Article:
Alex’s life was filled with triumph, loss, dedication, action and love. During the war, Alex fought with the Partisans against the Nazis. He spoke often of his experiences during the war and the lessons learned, which he applied to all aspects of his life. However, he was a humble man who did not speak of his own heroism. Over the years, many stories emerged through family and friends of his courage, creativity and effectiveness as a Partisan fighter. One such story was shared with Raab’s family by an individual who experienced Alex’s extraordinary abilities first hand. He told how Alex, alone and at great personal risk, had rescued him from a Nazi prison. Alex and his fellow Partisans had become aware that the Germans had captured their friend. They knew it was only a matter of time until this man would be transferred from prison to a concentration camp. Knowing the fate that would no doubt await his friend in the camps, Alex was determined to rescue him. Although the group had decided the rescue mission would be too risky, this did not deter Alex. He obtained a German uniform and forged an official letter demanding the release of the prisoner to his custody. Impersonating a German officer Alex entered the jail where his friend was being held captive and demanded his release.  When the jailers refused, Alex began to shout and waved the official letter in his hand, threatening action by superior officers if they did not comply and demanding the prisoner’s release. The Nazi guards eventually surrendered their prisoner to Alex. Upon his release his friend was overcome with joy and emotion at seeing that Alex had come to rescue him, almost giving them both away. Alex maintained the charade, and so as not to arouse any suspicion, dealt his bewildered friend a hard blow before dragging him off. Within minutes they were beyond the prison gates and on their way to reunite with their Partisan comrades.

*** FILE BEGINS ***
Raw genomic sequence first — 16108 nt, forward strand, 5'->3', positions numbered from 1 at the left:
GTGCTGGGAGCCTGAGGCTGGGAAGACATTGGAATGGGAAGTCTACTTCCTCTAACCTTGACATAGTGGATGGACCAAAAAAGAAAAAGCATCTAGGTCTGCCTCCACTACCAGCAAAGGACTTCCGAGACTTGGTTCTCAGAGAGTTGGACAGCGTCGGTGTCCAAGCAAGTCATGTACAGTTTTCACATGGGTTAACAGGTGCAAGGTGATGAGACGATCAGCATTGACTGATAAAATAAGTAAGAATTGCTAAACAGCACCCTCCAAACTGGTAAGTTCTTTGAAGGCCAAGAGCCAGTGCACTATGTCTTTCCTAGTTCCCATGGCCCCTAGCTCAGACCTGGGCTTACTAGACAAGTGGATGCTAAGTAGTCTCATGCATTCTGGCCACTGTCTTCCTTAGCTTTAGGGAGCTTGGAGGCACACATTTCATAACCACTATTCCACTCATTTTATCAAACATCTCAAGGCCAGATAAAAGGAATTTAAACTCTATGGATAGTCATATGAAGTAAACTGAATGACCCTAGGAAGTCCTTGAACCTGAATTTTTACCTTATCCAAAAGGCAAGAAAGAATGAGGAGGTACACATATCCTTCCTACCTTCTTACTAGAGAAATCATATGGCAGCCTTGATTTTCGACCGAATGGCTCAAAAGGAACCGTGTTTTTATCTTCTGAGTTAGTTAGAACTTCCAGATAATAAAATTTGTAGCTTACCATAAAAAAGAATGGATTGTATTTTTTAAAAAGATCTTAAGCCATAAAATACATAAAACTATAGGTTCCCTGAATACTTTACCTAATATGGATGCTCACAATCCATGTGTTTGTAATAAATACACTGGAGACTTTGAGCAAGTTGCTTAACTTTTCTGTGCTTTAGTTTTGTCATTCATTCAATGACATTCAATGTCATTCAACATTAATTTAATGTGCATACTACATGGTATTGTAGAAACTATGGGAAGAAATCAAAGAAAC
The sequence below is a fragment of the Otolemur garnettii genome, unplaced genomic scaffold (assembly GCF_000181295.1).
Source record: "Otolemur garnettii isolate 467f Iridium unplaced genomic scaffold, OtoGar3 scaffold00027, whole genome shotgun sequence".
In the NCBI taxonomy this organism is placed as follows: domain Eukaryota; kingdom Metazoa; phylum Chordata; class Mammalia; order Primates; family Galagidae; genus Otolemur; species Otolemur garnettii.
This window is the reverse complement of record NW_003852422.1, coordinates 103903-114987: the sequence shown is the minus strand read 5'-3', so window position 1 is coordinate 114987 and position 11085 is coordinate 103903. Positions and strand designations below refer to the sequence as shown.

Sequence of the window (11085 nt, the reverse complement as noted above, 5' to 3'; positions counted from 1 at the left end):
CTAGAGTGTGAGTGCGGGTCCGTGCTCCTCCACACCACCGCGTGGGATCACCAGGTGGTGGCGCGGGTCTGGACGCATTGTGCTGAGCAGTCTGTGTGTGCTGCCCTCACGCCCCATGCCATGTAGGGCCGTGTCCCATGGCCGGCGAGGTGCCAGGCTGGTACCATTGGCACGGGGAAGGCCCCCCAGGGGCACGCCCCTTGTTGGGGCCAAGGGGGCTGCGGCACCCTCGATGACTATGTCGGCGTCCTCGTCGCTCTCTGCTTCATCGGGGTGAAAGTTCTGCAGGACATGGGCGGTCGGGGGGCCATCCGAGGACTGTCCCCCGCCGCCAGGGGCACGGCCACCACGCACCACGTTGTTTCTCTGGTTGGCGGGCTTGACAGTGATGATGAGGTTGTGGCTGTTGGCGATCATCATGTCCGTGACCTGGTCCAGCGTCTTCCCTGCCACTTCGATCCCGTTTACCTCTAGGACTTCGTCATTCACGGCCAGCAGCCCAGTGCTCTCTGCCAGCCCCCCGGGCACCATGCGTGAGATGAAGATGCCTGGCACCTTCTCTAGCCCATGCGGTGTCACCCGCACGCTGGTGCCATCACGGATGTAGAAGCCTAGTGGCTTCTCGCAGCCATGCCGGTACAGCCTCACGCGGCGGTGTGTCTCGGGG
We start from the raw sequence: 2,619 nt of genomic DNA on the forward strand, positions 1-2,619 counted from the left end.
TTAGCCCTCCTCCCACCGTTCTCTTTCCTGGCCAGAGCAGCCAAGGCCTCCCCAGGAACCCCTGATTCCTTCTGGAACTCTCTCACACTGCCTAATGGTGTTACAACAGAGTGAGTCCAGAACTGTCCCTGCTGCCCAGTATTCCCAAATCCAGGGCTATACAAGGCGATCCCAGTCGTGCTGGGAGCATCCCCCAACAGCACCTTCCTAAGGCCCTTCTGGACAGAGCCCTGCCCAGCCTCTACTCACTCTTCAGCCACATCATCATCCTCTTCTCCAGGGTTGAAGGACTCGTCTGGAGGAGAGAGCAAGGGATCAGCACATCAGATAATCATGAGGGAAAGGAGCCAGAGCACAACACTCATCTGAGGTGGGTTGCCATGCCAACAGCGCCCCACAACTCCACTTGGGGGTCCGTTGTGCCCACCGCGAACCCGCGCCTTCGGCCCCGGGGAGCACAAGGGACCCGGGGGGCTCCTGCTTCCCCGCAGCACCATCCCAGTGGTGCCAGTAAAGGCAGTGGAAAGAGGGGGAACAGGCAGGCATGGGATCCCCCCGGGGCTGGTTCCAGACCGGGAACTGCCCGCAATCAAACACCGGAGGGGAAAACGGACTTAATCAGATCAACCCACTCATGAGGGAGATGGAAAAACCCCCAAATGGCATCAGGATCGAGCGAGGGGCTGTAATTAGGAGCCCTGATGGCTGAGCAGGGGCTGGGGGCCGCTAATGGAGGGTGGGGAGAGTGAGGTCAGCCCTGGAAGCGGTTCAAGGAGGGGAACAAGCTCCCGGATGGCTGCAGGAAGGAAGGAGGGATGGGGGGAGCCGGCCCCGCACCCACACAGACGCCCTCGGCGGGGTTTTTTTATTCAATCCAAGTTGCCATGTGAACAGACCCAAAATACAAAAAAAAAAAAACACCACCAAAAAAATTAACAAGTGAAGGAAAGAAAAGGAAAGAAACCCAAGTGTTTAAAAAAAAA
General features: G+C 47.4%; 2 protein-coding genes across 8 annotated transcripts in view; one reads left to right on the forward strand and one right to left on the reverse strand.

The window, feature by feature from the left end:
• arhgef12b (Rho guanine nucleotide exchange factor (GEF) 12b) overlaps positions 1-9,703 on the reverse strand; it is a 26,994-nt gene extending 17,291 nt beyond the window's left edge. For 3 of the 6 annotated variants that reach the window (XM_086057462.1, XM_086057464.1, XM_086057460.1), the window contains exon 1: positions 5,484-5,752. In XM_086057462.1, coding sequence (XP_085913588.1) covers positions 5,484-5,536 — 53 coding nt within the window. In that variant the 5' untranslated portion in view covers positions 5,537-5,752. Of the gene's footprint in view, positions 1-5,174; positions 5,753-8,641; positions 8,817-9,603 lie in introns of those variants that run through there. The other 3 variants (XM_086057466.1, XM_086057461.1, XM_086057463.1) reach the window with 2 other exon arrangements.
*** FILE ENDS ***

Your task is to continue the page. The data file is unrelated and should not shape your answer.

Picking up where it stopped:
After the war, Alex completed his education in France. Acting as the Dean of an agricultural college set up by a Jewish agency, Alex trained young Jewish refugees in the skills they would need as they made their way to Israel. While there, he met and married the love of his life, Jeannine.  In 1953 Alex, Jeannine and their young son, Simon, immigrated to Canada where the family grew with the birth of three more children: Andre, Serena and David. Alex founded White Rose Nurseries in 1954 and oversaw its growth into one of the most advanced horticultural growing operations in the world with facilities in Canada, the U.S.A. and in Israel, and one of the largest retail garden center chains in North America. In 1991, Alex sold White Rose Nurseries and, together with Jeannine, he dedicated his retirement to pursuing his varied philanthropic and horticultural research projects in Canada and Israel.